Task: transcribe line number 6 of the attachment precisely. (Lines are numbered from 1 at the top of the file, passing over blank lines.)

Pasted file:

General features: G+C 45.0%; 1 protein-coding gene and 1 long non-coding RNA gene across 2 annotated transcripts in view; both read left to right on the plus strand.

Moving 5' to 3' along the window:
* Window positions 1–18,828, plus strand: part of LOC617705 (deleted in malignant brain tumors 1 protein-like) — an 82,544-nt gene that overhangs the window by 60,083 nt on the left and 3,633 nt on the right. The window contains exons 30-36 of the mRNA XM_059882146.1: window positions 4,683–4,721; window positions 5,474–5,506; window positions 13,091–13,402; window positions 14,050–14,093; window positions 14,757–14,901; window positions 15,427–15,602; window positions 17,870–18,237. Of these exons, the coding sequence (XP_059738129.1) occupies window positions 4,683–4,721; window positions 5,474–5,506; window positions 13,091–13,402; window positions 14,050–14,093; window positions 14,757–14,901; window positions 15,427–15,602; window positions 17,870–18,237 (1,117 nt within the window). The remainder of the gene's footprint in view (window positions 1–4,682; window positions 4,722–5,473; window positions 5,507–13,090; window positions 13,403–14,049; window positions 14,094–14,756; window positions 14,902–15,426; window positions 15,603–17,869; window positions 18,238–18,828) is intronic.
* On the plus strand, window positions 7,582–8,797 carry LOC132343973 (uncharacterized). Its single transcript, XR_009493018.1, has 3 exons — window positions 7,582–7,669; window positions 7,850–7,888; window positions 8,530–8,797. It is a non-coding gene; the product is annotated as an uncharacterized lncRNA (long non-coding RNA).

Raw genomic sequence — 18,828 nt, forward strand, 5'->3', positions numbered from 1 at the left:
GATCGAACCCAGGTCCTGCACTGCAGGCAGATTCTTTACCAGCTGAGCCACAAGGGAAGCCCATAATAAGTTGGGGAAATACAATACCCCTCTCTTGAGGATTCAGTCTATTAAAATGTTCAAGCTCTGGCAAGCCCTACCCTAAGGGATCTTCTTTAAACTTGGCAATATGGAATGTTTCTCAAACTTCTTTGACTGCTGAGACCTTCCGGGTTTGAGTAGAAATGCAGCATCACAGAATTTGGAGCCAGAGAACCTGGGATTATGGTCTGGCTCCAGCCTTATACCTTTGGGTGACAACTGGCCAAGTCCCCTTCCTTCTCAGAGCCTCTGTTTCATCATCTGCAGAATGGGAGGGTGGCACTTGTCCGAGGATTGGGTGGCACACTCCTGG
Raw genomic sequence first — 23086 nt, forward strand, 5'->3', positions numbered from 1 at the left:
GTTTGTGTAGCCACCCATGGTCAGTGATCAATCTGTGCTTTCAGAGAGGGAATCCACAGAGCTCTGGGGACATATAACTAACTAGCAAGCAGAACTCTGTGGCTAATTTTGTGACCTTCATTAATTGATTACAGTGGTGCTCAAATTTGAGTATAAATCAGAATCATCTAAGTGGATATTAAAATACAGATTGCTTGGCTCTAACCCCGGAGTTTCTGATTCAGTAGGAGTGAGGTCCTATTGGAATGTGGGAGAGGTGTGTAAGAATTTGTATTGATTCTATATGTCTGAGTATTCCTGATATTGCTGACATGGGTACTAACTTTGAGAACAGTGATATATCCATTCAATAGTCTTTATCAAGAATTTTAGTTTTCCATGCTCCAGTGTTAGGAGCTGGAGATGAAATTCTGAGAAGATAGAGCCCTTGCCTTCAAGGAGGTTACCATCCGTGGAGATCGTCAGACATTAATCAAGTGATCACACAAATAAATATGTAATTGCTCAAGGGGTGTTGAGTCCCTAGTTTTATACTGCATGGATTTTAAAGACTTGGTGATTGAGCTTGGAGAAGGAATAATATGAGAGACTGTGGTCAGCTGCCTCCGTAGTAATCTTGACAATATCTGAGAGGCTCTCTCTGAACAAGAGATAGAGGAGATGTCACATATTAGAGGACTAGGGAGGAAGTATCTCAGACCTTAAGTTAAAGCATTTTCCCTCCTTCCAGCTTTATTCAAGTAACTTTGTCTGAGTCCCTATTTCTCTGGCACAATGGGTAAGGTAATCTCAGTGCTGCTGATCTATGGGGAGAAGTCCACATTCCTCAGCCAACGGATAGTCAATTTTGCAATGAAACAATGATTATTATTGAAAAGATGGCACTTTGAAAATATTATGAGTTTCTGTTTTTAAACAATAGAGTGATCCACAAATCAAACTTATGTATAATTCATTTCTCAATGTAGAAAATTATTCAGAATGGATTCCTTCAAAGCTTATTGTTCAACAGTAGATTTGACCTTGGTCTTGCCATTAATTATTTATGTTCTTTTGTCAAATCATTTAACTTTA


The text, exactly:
GATCGAACCCAGGTCCTGCACTGCAGGCAGATTCTTTACCAGCTGAGCCACAAGGGAAGCCCATAATAAGTTGGGGAAATACAATACCCCTCTCTTGAGGATTCAGTCTATTAAAATGTTCAAGCTCTGGCAAGCCCTACCCTAAGGGATCTTCTTTAAACTTGGCAATATGGAATGTTTCTCAAACTTCTTTGACTGCTGAGACCTTCCGGGTTTGAGTAGAAATGCAGCATCACAGAATTTGGAGCCAGAGAACCTGGGATTATGGTCTGGCTCCAGCCTTATACCTTTGGGTGACAACTGGCCAAGTCCCCTTCCTTCTCAGAGCCTCTGTTTCATCATCTGCAGAATGGGAGGGTGGCACTTGTCCGAGGATTGGGTGGCACACTCCTGG